A friend described to me how her church did marriage counseling: the married couple had been told to come up with a list of “evidences of grace” that they saw in each other’s lives.
We were to say them out loud in front of each other and the elders meeting with us. They were, after all, constantly reminding us that Scripture called us to “believe the best” of each other, and this exercise was meant to help us do that.
I went first. Wanting them to see that I wasn’t bitter and really did love my husband, I came up with a long list of everything I could think of: Continue reading “Looking for “evidences of grace” in the life of an abuser”
Six years ago when I first began to learn about extreme abuse, when I was first introduced to dissociative identity disorder as something more than a movie plot, when I began to dip my toe into a world of darkness beyond what I had previously ever comprehended, I eventually (after months) asked the Lord—complained to the Lord, actually—“Lord, why is it you want me to learn about this awful stuff? I don’t know any of these people!”
His answer was as clear as if I had heard a voice. “You will meet them. You will know them.”
So because it’s Thanksgiving Day, I’m posting my thanksgiving for the friend who has taught me the most, the one who has provided me with what I call my “practicum from God” and so much more.
In her life I’ve seen God work miracles and bring deliverance. Through her life I’ve seen bravery and perseverance that stand as a stellar example to me. I’m privileged to be by her side as she learns who Jesus Christ really is and what he can do, as she puts the fragmented pieces of her life together, and as she learns who she really was made to be.
I love you, my friend.
This is Part 3 of 3. You can read Part 1 here. You can read Part 2 here.
In yesterday’s post, I quoted Heath Lambert as saying that sanctification involves striving and moral effort (trying to be good). My contention, and that of others, is that our sanctification, godliness, holiness, power over sin, and pleasing God are all taken care of in Jesus (His perfect life, death, resurrection, ascension, and seating), and we have no striving to do to accomplish it; we are only to look to Him in faith for all these things to be accomplished.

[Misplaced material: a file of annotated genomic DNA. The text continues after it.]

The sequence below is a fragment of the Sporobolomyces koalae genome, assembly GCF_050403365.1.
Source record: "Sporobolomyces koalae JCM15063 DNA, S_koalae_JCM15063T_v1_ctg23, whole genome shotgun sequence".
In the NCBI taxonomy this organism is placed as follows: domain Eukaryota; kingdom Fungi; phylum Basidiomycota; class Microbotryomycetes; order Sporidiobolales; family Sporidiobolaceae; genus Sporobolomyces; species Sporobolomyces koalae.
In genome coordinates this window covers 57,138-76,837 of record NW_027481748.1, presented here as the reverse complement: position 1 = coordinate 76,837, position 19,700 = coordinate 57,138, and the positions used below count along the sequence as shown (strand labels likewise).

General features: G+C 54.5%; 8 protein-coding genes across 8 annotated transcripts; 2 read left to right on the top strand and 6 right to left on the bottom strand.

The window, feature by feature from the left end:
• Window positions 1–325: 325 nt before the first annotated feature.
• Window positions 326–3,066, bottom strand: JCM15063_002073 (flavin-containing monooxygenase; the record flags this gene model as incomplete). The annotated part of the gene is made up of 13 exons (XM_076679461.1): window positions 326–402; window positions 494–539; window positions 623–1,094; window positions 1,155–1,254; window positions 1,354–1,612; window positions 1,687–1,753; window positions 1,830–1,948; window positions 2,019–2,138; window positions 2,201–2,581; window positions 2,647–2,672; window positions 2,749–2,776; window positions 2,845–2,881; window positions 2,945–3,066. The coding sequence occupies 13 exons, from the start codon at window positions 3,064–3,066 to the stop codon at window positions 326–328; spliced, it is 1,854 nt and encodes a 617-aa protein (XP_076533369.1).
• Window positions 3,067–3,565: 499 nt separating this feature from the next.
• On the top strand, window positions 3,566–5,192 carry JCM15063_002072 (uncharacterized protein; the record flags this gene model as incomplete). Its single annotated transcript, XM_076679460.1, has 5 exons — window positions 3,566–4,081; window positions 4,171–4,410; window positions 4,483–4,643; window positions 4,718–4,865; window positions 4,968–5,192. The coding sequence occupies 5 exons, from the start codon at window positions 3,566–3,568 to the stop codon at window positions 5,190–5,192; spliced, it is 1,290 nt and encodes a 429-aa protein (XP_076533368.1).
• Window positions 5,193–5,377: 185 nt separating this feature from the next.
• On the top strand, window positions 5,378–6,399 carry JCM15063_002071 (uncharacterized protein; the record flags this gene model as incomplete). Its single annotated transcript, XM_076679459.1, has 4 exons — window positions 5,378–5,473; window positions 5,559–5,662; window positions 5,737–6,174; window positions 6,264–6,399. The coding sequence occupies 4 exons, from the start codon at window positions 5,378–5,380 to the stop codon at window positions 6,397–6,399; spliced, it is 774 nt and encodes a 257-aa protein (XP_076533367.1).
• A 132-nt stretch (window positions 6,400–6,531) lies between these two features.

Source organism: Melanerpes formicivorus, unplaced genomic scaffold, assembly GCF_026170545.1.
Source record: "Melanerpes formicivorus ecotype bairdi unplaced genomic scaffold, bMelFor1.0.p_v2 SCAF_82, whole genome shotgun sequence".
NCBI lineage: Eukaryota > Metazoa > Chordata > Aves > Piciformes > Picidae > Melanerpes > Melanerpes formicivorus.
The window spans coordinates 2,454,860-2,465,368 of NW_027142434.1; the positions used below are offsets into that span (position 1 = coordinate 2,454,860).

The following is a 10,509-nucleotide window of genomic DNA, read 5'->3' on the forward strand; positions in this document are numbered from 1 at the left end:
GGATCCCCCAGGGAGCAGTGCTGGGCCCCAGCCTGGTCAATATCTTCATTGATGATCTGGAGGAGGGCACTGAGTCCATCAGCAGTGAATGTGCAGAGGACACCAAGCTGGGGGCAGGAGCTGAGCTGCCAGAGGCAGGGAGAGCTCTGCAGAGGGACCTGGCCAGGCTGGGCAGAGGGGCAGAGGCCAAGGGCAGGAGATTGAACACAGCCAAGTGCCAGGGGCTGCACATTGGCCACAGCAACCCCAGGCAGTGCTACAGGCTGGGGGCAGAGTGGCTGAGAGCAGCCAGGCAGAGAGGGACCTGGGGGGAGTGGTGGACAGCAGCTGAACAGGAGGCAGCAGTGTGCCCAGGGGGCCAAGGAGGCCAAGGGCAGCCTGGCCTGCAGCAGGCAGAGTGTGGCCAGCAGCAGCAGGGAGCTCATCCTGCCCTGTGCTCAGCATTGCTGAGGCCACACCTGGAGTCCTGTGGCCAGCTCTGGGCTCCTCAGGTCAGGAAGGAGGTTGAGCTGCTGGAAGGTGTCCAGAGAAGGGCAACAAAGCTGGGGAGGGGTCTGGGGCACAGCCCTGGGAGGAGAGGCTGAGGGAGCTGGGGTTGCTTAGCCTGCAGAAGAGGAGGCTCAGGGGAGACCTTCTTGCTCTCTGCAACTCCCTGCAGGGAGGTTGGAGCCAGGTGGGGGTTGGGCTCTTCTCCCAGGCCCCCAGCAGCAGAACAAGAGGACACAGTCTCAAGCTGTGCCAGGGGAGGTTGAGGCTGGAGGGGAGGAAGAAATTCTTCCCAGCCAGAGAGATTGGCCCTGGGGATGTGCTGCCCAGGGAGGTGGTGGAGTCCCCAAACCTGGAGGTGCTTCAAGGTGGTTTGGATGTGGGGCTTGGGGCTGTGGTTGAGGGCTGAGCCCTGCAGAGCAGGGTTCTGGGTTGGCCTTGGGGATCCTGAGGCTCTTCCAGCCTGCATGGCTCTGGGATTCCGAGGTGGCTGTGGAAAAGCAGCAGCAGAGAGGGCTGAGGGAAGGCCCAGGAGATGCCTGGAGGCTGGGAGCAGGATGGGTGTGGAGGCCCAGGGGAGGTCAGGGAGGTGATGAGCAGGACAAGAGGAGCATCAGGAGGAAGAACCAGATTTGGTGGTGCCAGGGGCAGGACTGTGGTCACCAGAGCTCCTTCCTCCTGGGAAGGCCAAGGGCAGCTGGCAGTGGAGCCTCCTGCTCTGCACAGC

But Lambert uses several Bible verses to support his point (laid out in Part 2), so it’s important to look at them all. Here they are, with my commentary. Continue reading “What place does “striving” have in sanctification? A response to Heath Lambert”
This is Part 2 of 3. In Part 1, I expressed the consternation I had experienced over Scriptures about “resting” and “striving” that seemed like they didn’t fit with each other.
So what do those “resting” verses really mean?
The Lord used several means to help me in my understanding: my Bible studies—especially Galatians, Romans, and Colossians—a sermon, and some key books. Even though I didn’t understand at that time the importance of asking the Holy Spirit to open my eyes to the Scriptures, still He had mercy on me.
The resting (in case you had as much trouble getting it as I did) is NOT about becoming a couch potato, lol. Continue reading “Reconciling the “resting” and the “striving,” with some thoughts from Heath Lambert”
Back in 1994 when I was studying Leviticus (because it was my wilderness book), I wrote this in the margin at Leviticus chapter 2 (the boldface is added now):
II Peter 1:4 says that we as believers should be “partakers of the divine nature.” This passage shows the priests literally partaking of that which represents the divine nature of our lovely Lord. Then that bread of life becomes a part of us and we are influenced and strengthened by it. In all these ways mentioned, we should be striving to be like Him: the sweet-smelling life, the full anointing by the Holy Spirit, the fellowship of His sufferings. How far, how far I have to go!
Do you hear the wailing in my voice? Continue reading “Struggling with “striving”: When should I strive and when should I rest?”
As we do the work of the Lord, in whatever capacity He has called us, to whatever degree He strengthens us, we’ll keep in mind the truth of who He is and who we are and to the life to which He has beckoned us. We praise Him and look to Him on this day.
This post was originally written in February of 2011 (“Mother’s Day in February”), when I thought my mother might not survive. She lived another 7.5 years and passed away last night, October 27, 2018.
The sands of time are sinking . . .
“Mother, you’re in the hospital. You had a stroke. Remember?”
Slow nod, barely perceptible. Eyes closed, a cloud of silver hair on the pillow.
The dawn of heaven breaks . . .
And there she is, at the piano with me, black hair, bright eyes, big smile, cheery voice. Continue reading “For my Mother (1927-2018)”
My husband Tim said it’s bound to stir up controversy, but I said, “Well, it’s the stuff I blog about all the time anyway; it’s just codified now.” Continue reading “New website page: The beliefs behind the blog”
Recently Tim Challies wrote a two-part blog series about the ninth commandment (“Thou shalt not bear false witness”), what can be seen here and here. Part one of my response was posted yesterday. Today I’m continuing to respond to the questions he asks that he says are prompted by the ninth commandment. Continue reading “Is exposing evildoers a violation of the ninth commandment? a response to Tim Challies (part two)”